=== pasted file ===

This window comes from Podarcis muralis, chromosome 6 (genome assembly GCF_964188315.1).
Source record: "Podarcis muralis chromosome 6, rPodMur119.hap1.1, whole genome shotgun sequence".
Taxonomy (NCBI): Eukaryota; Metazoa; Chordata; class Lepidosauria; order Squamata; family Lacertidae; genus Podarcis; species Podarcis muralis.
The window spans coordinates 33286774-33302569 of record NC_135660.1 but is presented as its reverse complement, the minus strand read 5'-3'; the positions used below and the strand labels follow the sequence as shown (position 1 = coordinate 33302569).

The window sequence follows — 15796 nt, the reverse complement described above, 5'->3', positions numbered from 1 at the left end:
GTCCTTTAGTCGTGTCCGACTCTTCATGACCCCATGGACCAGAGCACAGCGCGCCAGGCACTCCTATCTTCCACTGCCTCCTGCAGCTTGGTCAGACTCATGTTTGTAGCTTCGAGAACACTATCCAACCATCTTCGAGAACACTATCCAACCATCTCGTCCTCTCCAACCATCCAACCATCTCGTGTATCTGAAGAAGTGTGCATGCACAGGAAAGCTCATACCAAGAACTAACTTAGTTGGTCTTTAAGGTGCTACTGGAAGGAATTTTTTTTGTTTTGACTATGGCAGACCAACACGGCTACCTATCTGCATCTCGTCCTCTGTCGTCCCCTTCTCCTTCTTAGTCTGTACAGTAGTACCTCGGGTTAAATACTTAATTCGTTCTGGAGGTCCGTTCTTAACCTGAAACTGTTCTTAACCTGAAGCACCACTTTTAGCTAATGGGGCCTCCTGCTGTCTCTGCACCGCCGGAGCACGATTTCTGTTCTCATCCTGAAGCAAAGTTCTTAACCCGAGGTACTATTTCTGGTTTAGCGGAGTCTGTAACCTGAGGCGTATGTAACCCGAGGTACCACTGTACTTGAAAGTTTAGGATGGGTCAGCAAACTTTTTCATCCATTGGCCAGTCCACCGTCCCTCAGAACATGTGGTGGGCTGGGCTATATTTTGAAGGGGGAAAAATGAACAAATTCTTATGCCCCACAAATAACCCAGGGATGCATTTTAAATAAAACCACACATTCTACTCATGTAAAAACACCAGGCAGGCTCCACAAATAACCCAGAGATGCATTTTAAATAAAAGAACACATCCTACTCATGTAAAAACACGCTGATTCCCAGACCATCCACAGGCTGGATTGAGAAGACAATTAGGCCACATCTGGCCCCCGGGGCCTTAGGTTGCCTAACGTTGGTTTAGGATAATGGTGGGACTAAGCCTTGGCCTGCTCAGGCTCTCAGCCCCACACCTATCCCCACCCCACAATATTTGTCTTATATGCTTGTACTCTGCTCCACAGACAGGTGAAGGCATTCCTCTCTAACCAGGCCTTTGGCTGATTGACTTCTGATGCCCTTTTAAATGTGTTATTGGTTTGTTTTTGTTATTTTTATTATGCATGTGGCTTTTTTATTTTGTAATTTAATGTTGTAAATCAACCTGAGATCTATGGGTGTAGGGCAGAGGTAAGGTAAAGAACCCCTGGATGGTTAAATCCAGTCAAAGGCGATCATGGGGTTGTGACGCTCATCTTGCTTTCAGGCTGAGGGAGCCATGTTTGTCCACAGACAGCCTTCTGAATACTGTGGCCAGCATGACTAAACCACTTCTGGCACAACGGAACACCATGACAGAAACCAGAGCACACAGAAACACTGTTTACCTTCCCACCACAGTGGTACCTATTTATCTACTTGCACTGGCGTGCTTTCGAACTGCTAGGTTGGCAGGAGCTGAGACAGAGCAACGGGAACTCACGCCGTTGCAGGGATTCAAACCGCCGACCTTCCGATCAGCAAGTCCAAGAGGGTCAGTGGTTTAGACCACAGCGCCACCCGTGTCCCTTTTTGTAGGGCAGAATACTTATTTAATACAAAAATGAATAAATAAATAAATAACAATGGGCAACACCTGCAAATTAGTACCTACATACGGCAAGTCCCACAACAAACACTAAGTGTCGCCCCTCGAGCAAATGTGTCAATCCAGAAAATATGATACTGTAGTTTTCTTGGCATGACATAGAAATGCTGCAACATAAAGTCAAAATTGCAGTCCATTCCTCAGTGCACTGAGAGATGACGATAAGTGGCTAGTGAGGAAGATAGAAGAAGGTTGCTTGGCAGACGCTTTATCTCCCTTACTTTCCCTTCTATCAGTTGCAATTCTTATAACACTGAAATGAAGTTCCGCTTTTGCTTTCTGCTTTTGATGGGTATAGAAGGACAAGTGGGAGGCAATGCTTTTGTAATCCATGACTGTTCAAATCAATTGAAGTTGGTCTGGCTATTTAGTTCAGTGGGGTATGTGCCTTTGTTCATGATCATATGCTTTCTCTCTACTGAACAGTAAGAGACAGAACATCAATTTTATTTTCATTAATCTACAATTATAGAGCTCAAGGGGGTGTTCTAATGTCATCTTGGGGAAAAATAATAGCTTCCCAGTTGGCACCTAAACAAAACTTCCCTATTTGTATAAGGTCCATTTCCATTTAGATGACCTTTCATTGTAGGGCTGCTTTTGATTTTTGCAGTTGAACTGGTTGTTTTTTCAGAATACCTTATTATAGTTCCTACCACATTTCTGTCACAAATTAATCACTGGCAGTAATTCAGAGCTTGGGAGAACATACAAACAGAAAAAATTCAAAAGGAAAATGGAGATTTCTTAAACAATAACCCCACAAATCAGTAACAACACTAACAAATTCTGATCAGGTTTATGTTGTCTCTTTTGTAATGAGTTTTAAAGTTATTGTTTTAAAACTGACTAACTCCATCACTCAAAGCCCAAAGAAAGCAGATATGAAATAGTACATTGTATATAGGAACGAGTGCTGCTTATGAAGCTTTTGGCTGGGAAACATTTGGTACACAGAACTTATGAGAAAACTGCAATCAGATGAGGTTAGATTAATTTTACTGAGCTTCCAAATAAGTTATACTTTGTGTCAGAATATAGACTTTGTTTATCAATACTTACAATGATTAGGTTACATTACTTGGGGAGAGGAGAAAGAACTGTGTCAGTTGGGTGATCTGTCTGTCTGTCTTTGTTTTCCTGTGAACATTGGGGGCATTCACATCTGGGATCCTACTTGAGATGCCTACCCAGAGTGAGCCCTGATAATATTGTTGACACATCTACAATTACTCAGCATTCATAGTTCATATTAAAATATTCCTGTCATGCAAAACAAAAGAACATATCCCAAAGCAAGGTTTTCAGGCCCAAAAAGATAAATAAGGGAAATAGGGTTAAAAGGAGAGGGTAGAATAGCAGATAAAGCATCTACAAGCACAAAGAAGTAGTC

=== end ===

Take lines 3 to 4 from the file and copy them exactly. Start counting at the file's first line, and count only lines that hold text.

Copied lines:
Taxonomy (NCBI): Eukaryota; Metazoa; Chordata; class Lepidosauria; order Squamata; family Lacertidae; genus Podarcis; species Podarcis muralis.
The window spans coordinates 33286774-33302569 of record NC_135660.1 but is presented as its reverse complement, the minus strand read 5'-3'; the positions used below and the strand labels follow the sequence as shown (position 1 = coordinate 33302569).